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Topics / DEMOGRAPHICS : Fire, Police Departments Don't Reflect Ethnic Mix, Study Says


When it comes to diversity among police officers and firefighters, a new American Civil Liberties Union study finds that the San Gabriel Valley is decidedly lacking.

More public safety departments in the valley than in any other region of Southern California fail to reflect the race and gender of their communities, remaining largely white male domains, according to the study of agencies in eight counties.

Although the valley's biggest city, Pasadena, was rated at the top for diversity, the report released in late October rated eight local agencies as among Southern California's "most segregated" by gender and ethnicity. Several of those departments have no women and few, if any, employees of Asian descent.

"The San Gabriel Valley is simply the worst place for this problem," said Allan Parachini, ACLU director of public affairs, who oversaw the survey.

City officials downplayed the significance of the study, saying that progress is being made but because of low turnover and tight budgets they have had little opportunity to hire at all. They also faulted the report for paying no attention to recent efforts to hire minorities and complained that the study used the terms segregated and integrated as though minorities and women were kept separate from others in the departments.

ACLU officials countered that the departments have not made enough of an effort to keep up with changing times.

The city of San Gabriel was one of four cities in Southern California and the only one in the San Gabriel Valley to have both its Police Department and Fire Department appear on the ACLU's "most severely segregated" list.

The Alhambra, Covina and Irwindale police departments made the list of the 20 "most segregated" law enforcement agencies, and Monterey Park, San Marino and West Covina fire departments were among the 15 most segregated fire departments.

Monterey Park, which is 57.5% Asian/Pacific Islander, has no Asian or Pacific Islander firefighters. Nor does San Gabriel, which is 38% Asian/Pacific Islander. The 72-member West Covina Fire Department has no women or people of Asian descent in a city in which 50% of residents are female and 17.2% Asian/Pacific Islander.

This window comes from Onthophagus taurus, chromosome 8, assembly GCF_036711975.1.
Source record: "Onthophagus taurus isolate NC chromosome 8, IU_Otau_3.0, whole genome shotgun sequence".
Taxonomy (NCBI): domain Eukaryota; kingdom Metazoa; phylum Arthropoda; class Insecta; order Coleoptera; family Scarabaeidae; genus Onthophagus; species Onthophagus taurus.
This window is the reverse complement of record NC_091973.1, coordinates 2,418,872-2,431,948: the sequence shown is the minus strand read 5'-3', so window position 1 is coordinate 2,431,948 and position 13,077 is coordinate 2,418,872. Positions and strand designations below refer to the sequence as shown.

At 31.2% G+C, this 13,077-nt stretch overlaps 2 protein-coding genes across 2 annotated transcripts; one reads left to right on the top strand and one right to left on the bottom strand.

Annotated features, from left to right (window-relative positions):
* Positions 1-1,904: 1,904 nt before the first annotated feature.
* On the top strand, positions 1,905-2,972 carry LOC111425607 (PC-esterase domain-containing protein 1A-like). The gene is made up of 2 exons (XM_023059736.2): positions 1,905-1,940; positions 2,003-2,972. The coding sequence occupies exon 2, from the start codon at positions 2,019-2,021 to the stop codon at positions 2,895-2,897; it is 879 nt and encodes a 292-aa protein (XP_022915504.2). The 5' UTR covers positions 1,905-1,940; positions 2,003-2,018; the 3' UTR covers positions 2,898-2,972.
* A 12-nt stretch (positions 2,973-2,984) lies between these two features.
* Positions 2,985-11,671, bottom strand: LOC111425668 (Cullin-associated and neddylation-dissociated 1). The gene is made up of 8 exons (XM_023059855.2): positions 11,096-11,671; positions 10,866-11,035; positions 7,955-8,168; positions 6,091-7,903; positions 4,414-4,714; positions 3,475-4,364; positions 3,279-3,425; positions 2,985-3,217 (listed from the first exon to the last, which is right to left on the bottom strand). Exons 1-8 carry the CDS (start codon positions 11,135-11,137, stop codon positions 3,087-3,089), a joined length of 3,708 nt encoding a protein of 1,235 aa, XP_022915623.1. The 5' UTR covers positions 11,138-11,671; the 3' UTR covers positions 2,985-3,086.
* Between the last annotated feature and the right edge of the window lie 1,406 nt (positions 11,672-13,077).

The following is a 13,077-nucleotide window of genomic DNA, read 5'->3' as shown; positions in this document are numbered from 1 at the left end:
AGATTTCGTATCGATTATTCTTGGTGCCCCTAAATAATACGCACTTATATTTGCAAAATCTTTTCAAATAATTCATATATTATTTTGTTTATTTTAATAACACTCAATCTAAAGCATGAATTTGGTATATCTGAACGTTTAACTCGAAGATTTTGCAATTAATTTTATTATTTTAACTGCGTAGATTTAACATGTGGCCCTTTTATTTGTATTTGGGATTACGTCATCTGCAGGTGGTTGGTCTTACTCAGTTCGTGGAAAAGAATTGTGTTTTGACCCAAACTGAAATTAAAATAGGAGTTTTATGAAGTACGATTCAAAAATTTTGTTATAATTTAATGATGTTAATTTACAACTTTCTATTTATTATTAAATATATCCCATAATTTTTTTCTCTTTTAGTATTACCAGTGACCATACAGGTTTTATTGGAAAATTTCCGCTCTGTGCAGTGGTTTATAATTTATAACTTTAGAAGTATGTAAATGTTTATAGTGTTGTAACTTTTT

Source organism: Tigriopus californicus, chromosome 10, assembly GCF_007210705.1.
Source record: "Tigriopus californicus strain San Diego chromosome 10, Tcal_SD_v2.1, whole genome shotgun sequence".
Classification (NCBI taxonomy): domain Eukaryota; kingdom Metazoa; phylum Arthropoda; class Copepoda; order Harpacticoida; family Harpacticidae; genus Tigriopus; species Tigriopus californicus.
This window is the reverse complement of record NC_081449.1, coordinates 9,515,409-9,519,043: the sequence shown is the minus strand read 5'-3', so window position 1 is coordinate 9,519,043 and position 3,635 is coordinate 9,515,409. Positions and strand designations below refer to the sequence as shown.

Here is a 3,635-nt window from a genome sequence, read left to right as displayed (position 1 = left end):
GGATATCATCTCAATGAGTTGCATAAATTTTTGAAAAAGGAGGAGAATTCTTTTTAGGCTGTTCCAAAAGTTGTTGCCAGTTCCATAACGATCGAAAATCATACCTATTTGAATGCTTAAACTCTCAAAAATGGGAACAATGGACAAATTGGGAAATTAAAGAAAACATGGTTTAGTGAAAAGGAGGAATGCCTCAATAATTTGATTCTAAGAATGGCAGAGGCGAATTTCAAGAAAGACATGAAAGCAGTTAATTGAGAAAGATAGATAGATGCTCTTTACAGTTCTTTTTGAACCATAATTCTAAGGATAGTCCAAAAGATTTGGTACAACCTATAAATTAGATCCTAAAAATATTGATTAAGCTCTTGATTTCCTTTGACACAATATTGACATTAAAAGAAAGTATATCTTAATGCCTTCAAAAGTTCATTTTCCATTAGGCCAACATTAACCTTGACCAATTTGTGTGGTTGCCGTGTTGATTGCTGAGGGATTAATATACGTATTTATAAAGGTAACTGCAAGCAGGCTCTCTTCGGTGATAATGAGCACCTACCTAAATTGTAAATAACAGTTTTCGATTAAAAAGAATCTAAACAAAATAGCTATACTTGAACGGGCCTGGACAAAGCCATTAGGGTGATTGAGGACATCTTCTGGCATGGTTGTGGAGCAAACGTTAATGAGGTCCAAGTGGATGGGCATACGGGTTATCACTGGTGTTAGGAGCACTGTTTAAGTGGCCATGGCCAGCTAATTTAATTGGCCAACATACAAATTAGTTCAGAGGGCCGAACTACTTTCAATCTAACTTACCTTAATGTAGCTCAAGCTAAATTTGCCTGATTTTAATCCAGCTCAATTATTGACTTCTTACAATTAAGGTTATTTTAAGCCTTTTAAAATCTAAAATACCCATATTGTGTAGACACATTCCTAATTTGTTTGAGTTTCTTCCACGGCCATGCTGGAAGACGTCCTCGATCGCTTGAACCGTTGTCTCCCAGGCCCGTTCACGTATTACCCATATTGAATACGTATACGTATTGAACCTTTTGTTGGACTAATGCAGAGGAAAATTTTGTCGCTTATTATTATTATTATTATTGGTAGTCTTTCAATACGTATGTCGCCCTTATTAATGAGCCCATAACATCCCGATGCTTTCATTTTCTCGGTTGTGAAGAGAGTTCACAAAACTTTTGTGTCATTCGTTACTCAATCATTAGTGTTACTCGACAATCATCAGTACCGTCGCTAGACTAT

Irwindale made the list because its Police Department has no female, African American or Asian American officers. However, the city is only 0.1% Asian and 2.3% black. A majority of its Police Department is Latino, the figures show, as is the city.

Of the 31 public safety departments in the valley, nine do not have any African Americans and nine are without a single Asian American. Seven of the valley's 12 fire departments do not have a female firefighter.

By contrast, Pasadena's Fire Department and Police Department were rated the "best integrated."

"With the passage of time, Pasadena has developed a uniquely successful minority and female recruiting program that appears to have no equal in the region," the report said.

Since a 1983 legal settlement, the city has been required to meet minority hiring levels in those departments. "We have made a concerted effort to support diversity," Councilman Rick Cole said.

The ACLU, which surveyed 107 police departments and 80 fire departments in eight counties and compared the figures to the 1990 U.S. Census, ranked departments on how closely their composition reflected that of their communities. ACLU officials said they have asked federal agencies "to investigate race and gender segregation" among departments in general and called for local politicians to hold top commanders accountable for improving the situation.

But local officials said many of the white males whose numbers dominate several departments were hired when the communities resembled them. "Obviously, you can't just get rid of employees," said David Lawton, chief of the San Gabriel Police Department, which has seen its Asian American community grow to around a third of the population in the last decade.

Police and fire chiefs across the region say the problem is exacerbated by declining budgets as cities see their revenues trimmed by the recession and state government. That has put hiring at a minimum.

Lawton said the ACLU study does not show the progress that has been made because it never asked about recent efforts.

"I've personally stood outside a department store used by Asian Americans handing out recruitment leaflets," Lawton said, adding that in the past year the department has gone from zero Asian American officers to four, plus a reserve.

"Eight of the last 10 police officers hired by the Police Department were minorities," said Julio J. Fuentes, Alhambra city manager. "To call it a segregated department is simply not fair. It makes it sound like we are doing it intentionally."

Monterey Park Mayor Judy Chu said too many recruiters for local public safety agencies believe the stereotype about people of Asian descent not wanting those positions and so do not aggressively recruit them.

Diversity in Safety Agencies

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